The same chassis may be used for single- or double-decker bus bodywork. Chassis builders may offer different options for gearbox and engine suppliers. Chassis may be built in multiple axle configuration; the bus body builder will build the body onto the chassis. This will involve major consideration of: Usage Seating capacity Staircase position/design Number and position of doorsBodywork is built for three general uses: Bus Dual Purpose CoachBus bodywork is geared to short trips, with many transit bus features. Coach bodywork is with luggage racks and under-floor lockers. Other facilities may include televisions. A dual purpose design is a bus body with upgraded coach style seating, for longer distance travel; some exclusive coach body designs can be available to a basic dual purpose fitment. In past double-deck designs, buses were built to a low bridge design, due to overall height restrictions. Bus manufacturers have to have consideration for some general issues common to body, chassis or integral builders.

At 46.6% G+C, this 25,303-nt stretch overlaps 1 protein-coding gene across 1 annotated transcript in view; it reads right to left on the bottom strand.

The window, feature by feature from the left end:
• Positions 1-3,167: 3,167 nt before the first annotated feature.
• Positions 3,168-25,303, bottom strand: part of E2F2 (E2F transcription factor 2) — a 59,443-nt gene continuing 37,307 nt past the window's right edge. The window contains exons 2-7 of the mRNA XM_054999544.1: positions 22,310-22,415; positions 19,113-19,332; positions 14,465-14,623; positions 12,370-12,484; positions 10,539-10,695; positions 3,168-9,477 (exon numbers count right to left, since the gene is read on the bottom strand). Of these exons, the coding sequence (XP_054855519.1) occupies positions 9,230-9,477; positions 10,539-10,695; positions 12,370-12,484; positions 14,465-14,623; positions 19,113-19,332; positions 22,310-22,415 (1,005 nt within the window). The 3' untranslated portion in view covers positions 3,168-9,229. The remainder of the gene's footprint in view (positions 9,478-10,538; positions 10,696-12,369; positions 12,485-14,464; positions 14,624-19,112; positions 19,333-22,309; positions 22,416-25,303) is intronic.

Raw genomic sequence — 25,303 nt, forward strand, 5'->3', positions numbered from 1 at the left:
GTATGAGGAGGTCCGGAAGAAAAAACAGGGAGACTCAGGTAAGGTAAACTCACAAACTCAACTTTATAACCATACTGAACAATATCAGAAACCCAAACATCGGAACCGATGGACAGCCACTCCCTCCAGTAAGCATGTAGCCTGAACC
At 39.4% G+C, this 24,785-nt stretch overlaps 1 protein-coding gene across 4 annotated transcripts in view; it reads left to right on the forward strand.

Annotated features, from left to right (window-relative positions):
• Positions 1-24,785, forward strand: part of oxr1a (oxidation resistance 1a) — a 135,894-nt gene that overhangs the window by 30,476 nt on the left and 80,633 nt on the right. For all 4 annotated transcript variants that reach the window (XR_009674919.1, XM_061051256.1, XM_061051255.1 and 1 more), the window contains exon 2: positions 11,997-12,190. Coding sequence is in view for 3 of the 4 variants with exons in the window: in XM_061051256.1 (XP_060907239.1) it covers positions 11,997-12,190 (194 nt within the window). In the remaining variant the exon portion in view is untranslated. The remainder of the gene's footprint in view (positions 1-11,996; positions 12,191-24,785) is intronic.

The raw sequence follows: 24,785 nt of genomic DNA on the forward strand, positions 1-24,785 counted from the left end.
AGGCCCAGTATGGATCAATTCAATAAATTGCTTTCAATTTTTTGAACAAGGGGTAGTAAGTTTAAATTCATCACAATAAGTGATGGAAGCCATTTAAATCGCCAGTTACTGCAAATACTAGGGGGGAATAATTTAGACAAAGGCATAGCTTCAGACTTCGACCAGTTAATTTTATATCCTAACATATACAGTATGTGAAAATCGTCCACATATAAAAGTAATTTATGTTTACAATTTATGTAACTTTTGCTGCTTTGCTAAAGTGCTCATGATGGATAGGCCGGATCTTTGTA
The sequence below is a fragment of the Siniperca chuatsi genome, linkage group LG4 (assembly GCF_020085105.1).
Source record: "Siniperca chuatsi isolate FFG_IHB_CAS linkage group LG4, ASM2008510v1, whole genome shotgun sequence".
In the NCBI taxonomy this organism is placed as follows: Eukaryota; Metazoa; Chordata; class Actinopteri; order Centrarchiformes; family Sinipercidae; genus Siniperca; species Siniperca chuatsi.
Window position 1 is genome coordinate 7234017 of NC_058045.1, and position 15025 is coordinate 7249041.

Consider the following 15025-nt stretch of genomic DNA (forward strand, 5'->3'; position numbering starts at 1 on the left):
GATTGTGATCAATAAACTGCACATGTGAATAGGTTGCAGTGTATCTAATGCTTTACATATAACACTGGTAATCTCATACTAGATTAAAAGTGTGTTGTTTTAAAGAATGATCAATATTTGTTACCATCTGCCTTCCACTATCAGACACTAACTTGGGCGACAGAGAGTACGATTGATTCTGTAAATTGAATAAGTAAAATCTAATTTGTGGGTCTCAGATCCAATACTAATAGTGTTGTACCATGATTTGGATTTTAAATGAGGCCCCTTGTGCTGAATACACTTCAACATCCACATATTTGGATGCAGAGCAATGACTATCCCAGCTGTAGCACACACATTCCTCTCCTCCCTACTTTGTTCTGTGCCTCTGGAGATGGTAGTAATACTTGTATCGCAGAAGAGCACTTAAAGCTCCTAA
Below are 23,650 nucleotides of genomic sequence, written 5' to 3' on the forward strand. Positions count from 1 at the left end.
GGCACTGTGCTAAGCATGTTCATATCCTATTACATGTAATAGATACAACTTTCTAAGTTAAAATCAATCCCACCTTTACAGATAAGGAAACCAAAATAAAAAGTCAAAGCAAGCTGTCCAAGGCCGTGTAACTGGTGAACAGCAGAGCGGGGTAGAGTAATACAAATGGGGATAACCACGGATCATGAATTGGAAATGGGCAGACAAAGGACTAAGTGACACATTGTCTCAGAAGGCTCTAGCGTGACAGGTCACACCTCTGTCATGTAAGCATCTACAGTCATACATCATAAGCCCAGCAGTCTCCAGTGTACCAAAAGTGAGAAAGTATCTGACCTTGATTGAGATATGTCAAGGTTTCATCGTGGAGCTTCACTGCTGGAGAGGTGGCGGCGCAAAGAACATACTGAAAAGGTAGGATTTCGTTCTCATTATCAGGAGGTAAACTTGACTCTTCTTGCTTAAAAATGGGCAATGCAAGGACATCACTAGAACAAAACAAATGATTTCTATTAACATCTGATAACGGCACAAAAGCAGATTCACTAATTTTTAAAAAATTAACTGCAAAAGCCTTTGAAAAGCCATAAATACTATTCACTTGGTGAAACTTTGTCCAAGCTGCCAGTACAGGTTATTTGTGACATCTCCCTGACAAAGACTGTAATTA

Maximum weight Stability - a tilt test pass is required Maximum dimensions - length and width restrictions may apply Fuel consumption Emissions standards AccessibilityIn the 1990s onwards, some bus manufacturers have moved towards making transit bus interiors more comparable to private cars, to encourage public transpo
Rear-engine, rear-wheel-drive layout
In automotive design, an RR, or Rear-engine, Rear-wheel-drive layout places both the engine and drive wheels at the rear of the vehicle. In contrast to the RMR layout, the center of mass of the engine is between the rear axle and the rear bumper. Although common in transit buses and coaches due to the elimination of the drive shaft with low-floor bus, this layout has become rare in passenger cars. Most of the traits of the RR configuration are shared with the mid-engine rear-wheel-drive, or MR. Placing the engine near the driven rear wheels allows for a physically smaller, less complex, more efficient drivetrain, since there is no need for a driveshaft, the differential can be integrated with the transmission referred to as a transaxle; the front-engine front-wheel-drive layout has this advantage. Since the engine is the heaviest component of the car, putting it near the rear axle results in more weight over the rear axle than the front referred to as a rear weight bias; the farther back the greater the bias.